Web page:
Thursday, August 6, 2020

The Birds and Animals Souk of South Jeddah

In Saudi Arabia, there are many specialized souks (markets) for whatever you may be looking for.  There is a big fresh fish market with daily auctions, textile souks for everything from sheets to carpets and fabrics, and there are souks for housewares, gold and jewelry, spices, computers, crafts, and well, just about everything under the sun!

This past week my husband took me to a souk I hadn't ever been to before in the more than twelve years since I have been here in Jeddah - the Live Birds and Animals Souk.  It's a really large souk, encompassing many square blocks of an area far south in Jeddah. My husband wanted to purchase some birds - he was having a craving.

The bird section was actually a little disappointing and it wasn't as well stocked as the times my husband has been there before.  Perhaps it was due to the virus or the fact that it was a few days before a big holiday here, when the main focus is on lambs and goats.  It was also difficult photographing the birds because many were in cages and I had a hard time focusing. 

The bird section offered all kinds of birds, from chickens and roosters to turkeys and pigeons, and many varieties that I didn't know the names of.  There were also bunny rabbits in this area of the souk as well.  Conveniently located in the same area was a butcher, who cleaned the purchased animals for a very reasonable fee, as well as stations selling charcoal and firewood.  My husband bought two pigeons for 15 SR ($4 US) for both, and the fee to have them cleaned was 2 SR each (50 cents US). 

Thousands and thousands of lambs and goats were in the next section of the souk we visited.  Because of the upcoming holiday, Eid al-Adha, the Feast of the Sacrifice, there was an abundance of livestock available, likely imported for this holiday from Europe or Northern Africa.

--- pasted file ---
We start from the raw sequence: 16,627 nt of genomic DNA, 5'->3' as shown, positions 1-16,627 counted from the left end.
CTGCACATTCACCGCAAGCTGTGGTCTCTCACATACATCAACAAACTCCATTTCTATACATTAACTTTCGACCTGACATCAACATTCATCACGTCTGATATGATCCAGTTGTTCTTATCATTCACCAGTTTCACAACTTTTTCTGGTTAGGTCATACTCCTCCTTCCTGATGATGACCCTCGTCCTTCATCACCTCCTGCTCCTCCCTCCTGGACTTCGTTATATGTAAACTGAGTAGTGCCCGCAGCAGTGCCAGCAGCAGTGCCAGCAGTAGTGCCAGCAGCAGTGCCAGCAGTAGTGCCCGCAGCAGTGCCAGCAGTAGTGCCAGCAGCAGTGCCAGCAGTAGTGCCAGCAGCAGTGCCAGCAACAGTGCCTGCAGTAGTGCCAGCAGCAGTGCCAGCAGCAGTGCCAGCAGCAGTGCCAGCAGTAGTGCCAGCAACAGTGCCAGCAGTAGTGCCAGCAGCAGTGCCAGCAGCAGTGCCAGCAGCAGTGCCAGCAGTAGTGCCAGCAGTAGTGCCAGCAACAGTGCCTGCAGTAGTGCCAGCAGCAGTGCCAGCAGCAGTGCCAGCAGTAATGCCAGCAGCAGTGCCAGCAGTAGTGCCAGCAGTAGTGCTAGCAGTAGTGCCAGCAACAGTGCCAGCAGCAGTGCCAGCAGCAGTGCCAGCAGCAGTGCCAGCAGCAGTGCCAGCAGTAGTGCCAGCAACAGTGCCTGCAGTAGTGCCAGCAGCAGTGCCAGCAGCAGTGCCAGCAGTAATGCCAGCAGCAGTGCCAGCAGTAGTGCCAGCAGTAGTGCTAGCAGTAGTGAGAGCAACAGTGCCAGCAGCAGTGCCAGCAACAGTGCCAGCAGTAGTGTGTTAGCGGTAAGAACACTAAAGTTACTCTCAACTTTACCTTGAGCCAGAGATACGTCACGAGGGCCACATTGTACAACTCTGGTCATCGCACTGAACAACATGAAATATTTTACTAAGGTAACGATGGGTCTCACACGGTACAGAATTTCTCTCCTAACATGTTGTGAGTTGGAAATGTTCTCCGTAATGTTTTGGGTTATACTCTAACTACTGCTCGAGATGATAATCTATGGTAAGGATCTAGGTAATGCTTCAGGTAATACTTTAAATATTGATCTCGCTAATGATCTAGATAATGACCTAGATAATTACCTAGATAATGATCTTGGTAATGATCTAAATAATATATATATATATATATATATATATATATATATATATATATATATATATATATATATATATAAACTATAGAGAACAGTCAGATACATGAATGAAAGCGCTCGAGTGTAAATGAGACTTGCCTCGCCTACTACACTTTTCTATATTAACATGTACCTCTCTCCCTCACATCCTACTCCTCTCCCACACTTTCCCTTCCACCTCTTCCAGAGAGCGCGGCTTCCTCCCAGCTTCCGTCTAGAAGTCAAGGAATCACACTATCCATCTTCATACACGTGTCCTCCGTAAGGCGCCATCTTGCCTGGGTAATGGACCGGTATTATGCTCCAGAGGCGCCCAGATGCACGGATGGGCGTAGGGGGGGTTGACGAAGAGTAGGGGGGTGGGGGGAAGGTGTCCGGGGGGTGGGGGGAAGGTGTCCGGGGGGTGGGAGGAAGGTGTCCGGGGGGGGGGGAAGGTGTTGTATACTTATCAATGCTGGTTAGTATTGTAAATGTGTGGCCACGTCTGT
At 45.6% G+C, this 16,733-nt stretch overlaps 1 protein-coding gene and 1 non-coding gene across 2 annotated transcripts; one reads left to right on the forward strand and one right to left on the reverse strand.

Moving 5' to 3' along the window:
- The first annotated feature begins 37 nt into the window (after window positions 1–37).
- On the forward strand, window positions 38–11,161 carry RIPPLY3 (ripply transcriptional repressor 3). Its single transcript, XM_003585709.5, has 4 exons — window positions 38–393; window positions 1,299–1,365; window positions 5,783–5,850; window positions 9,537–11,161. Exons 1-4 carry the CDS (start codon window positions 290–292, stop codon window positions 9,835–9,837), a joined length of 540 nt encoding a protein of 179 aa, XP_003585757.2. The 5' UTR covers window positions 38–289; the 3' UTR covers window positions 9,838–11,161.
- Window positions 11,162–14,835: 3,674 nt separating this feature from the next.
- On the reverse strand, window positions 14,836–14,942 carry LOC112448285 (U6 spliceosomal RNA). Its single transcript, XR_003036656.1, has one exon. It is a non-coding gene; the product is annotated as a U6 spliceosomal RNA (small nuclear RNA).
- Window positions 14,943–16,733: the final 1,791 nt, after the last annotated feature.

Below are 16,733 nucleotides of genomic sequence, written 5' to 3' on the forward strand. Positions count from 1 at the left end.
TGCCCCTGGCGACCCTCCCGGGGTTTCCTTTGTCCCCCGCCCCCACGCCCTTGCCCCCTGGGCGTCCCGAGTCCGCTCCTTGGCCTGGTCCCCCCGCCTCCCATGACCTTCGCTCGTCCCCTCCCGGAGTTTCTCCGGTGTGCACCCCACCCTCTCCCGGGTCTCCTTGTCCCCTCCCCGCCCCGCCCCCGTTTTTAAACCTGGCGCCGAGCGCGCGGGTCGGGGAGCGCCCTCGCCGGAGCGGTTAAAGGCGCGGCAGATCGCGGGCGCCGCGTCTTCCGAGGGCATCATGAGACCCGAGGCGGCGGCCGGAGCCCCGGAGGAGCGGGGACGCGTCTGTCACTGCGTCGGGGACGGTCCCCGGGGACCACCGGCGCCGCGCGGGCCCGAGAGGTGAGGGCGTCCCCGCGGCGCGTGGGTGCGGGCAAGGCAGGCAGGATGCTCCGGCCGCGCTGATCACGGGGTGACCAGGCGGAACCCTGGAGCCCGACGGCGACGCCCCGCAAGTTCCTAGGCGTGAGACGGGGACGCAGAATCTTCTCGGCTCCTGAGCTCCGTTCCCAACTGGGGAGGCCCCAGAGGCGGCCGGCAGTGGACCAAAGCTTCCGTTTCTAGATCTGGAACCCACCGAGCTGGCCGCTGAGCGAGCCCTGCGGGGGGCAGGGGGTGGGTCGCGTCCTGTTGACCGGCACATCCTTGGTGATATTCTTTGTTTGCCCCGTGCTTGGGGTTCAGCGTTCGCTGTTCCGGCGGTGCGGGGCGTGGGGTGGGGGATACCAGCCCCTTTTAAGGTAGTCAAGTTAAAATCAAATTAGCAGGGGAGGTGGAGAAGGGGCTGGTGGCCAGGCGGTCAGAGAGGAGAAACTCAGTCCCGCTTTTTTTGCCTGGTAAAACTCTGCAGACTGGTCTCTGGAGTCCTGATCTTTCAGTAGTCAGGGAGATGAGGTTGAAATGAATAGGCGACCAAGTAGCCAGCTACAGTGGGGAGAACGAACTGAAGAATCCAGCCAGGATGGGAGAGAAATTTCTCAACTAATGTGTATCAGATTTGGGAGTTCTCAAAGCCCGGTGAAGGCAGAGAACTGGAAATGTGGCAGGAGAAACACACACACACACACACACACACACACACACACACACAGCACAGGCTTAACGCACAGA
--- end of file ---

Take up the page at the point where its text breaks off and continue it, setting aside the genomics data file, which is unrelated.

The Eid al-Adha holiday occurs at the conclusion of the annual Hajj pilgrimage, a huge celebration feast of sharing.  Normally millions of pilgrims travel to Mecca each year for Hajj, however this year due to the virus, only about 1000 pilgrims from within the kingdom were permitted to attend.  All international flights to and from the kingdom have been suspended indefinitelyfor several months now. 

According to Wikipedia, Eid al-Adha "honours the willingness of Ibrahim (Abraham) to sacrifice his son Ismael as an act of obedience to God's command. But, before Ibrahim could sacrifice his son, God provided a lamb to sacrifice instead. In commemoration of this intervention, an animal, usually a sheep, is sacrificed ritually. One third of its meat is consumed by the family offering the sacrifice, while the rest is distributed to the poor and needy. Sweets and gifts are given, and extended family are typically visited and welcomed."

Some of the animals available at the souk had remnants of their winter coats visible. For the most part, the animals were separated by types.  Many were "branded" with spray painted symbols on their fur. The cost of a sheep is dependent on its size and type, ranging in price from 800 SR to 2000 SR ($213-$533 US), but is slightly higher during the holidays, priced from 1300-2500 SR ($346-$666 US). 

We also saw camels and cows in the third area of the souk that we visited that day, but we didn't get close enough for me to get any good photos of the cows. Going to this souk was actually a special treat, as my husband and I have still been isolating because of the virus. 

If you are interested in visiting this souk, you can find the location on Google Maps by typing in "Jeddah Birds and Poultry Market" or "Jeddah Cattle Market."  The photo below shows the signs at the entry to the Birds and Animals Souk.